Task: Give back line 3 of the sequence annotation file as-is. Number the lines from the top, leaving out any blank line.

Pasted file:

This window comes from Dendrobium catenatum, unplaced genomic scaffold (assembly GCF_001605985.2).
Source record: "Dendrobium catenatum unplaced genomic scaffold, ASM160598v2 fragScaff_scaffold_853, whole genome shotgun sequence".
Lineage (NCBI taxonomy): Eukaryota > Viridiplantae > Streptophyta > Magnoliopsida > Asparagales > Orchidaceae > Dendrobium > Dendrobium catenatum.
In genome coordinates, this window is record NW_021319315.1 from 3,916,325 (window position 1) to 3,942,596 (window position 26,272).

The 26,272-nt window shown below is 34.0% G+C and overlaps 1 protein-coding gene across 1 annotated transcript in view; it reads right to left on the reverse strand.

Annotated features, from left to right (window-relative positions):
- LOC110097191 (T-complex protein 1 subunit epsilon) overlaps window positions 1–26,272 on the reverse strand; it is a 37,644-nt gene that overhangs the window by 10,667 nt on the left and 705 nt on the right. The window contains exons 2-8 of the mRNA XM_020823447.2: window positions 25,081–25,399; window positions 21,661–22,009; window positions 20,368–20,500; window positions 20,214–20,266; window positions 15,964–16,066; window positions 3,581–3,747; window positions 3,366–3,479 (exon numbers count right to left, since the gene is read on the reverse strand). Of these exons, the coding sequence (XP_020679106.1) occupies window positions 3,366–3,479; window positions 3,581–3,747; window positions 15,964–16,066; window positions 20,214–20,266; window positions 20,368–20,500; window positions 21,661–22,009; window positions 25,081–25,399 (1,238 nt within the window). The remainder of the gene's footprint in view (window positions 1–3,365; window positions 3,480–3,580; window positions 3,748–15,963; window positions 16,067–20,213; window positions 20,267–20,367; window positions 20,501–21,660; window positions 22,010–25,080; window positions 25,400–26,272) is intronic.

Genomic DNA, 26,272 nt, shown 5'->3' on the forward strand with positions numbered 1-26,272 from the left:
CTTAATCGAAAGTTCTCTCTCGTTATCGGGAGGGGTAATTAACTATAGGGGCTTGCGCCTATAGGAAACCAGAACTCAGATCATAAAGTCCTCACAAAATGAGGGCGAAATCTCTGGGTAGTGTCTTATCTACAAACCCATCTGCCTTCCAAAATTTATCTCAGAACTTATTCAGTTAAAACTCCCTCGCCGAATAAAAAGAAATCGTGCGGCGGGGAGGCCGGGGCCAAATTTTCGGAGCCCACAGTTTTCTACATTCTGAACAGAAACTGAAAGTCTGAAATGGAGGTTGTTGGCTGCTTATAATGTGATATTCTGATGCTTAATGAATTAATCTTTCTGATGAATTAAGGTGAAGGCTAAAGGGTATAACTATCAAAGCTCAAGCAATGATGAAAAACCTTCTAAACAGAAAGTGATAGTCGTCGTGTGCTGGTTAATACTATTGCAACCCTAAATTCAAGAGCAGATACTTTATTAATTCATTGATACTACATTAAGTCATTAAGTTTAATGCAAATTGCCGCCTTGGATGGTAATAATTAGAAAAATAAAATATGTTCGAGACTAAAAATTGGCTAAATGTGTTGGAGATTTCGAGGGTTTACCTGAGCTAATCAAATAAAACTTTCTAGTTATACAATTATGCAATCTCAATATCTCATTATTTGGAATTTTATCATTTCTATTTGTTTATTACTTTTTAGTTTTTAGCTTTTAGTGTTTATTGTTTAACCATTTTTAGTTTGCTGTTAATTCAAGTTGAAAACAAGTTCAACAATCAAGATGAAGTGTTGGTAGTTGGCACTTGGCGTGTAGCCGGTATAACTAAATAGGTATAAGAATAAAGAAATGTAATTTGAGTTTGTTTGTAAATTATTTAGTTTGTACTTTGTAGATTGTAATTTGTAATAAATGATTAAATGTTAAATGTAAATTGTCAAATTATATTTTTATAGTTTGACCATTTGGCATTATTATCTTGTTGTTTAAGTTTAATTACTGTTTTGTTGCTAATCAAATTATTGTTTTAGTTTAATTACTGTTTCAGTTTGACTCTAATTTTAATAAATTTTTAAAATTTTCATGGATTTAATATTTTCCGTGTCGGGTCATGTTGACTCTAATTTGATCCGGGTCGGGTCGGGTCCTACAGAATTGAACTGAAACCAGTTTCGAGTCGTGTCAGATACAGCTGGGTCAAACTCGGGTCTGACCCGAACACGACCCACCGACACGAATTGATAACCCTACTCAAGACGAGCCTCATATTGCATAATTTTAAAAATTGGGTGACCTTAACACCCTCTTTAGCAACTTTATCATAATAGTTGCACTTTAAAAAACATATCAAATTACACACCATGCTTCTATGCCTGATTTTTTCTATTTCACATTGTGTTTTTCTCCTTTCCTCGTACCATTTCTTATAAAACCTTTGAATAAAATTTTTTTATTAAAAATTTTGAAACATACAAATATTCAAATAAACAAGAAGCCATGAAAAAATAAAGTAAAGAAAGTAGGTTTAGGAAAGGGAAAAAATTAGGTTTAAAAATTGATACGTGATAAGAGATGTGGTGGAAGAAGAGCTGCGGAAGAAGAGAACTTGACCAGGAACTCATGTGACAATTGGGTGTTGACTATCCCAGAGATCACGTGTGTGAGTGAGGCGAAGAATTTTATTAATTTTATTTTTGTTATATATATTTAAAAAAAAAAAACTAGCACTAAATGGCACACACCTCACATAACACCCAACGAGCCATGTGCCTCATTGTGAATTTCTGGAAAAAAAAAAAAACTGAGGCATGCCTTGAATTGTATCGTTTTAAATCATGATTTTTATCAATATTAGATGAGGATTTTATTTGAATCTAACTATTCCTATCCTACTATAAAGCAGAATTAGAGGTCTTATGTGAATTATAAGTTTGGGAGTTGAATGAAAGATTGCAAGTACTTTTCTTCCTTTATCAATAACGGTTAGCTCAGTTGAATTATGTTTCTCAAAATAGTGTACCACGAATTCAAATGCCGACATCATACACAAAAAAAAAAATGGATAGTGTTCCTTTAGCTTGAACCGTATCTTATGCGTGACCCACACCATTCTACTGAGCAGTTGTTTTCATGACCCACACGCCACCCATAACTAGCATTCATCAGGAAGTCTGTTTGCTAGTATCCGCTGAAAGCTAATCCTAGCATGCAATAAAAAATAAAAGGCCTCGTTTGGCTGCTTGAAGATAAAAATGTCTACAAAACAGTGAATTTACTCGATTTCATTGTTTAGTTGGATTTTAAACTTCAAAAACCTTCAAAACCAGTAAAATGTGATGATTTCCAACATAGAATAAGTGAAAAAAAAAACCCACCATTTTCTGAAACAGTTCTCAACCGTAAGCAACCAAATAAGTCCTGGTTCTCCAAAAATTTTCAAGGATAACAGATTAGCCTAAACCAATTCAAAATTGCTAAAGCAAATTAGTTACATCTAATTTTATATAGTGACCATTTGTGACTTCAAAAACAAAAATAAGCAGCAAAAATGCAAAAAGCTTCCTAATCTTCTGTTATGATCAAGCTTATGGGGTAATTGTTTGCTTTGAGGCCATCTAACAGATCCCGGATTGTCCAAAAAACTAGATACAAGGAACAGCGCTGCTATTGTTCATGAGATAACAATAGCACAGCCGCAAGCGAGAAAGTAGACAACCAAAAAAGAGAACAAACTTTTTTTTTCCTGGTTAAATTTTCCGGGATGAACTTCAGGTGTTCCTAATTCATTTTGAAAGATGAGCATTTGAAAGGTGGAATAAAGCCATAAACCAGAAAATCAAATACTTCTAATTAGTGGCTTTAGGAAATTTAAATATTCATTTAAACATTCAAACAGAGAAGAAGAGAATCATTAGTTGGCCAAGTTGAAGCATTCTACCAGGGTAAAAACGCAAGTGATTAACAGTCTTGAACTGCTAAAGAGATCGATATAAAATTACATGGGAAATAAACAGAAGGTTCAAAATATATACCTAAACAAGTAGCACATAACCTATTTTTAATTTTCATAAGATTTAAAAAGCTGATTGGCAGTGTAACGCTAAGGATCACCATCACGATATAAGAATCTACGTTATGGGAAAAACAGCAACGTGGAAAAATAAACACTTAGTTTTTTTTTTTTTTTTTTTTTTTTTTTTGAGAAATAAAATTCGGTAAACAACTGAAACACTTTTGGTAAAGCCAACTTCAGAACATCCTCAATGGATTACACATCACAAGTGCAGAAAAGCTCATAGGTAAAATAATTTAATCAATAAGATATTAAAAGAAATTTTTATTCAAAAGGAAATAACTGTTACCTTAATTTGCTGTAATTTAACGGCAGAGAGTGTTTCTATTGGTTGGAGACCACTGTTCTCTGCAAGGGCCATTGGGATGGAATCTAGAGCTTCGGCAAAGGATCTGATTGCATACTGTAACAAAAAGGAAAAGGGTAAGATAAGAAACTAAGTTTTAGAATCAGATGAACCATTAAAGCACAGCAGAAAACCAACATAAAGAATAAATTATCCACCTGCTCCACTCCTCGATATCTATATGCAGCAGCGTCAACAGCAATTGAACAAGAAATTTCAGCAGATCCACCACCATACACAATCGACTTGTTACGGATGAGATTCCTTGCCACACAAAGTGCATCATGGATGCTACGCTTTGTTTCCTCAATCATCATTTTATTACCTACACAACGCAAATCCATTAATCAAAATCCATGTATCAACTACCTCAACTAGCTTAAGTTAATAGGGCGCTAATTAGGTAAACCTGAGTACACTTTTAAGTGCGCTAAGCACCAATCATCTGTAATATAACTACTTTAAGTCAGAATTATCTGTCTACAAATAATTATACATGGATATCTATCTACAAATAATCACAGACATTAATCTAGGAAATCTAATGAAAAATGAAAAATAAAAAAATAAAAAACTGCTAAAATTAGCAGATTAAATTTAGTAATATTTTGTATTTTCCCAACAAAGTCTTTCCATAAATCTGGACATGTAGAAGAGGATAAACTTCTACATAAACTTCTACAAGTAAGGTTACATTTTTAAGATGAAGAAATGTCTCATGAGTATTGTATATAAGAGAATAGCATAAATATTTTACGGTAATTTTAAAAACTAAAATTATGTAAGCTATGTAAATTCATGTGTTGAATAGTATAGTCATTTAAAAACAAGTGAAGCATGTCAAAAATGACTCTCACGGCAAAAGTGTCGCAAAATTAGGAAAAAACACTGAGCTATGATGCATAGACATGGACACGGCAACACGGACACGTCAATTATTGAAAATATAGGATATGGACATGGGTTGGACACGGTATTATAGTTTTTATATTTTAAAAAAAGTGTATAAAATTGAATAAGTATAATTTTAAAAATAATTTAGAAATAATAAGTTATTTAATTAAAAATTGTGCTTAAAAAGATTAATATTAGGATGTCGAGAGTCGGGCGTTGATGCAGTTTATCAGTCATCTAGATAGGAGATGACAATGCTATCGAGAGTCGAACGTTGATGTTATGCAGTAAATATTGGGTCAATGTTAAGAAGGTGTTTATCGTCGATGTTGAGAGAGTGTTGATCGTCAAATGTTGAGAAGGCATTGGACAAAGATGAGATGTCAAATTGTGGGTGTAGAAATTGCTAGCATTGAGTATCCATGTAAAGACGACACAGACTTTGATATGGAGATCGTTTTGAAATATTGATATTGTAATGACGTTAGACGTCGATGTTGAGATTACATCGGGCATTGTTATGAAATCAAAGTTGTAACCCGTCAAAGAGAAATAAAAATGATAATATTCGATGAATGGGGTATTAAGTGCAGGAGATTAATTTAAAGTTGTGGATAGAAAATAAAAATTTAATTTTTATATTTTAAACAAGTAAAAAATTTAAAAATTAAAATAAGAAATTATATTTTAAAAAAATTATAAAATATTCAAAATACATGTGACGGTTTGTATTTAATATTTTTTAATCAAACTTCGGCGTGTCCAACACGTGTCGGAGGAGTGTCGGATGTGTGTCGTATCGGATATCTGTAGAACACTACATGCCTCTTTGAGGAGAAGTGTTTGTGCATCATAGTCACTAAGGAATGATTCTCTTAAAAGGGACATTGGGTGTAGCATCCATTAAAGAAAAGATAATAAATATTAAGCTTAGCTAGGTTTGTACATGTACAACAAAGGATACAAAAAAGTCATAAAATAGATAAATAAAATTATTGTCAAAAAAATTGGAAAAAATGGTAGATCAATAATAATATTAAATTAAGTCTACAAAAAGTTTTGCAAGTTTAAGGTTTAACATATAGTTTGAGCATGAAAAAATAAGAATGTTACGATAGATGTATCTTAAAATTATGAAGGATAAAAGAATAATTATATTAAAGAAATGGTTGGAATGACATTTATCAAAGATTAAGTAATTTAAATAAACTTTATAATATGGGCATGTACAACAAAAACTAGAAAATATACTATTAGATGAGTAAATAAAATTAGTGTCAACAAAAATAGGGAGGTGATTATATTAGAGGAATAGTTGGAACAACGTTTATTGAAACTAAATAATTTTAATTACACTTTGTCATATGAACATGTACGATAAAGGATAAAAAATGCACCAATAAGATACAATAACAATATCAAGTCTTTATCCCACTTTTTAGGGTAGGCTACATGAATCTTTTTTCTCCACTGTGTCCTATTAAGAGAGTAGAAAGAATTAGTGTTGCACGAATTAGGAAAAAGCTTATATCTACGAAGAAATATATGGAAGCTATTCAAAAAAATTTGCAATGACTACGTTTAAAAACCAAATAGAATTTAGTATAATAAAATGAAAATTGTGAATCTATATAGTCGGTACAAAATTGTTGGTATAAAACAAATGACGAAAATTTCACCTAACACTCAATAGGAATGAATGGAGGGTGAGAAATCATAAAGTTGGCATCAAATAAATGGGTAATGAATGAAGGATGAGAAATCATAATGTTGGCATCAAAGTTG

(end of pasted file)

Lineage (NCBI taxonomy): Eukaryota > Viridiplantae > Streptophyta > Magnoliopsida > Asparagales > Orchidaceae > Dendrobium > Dendrobium catenatum.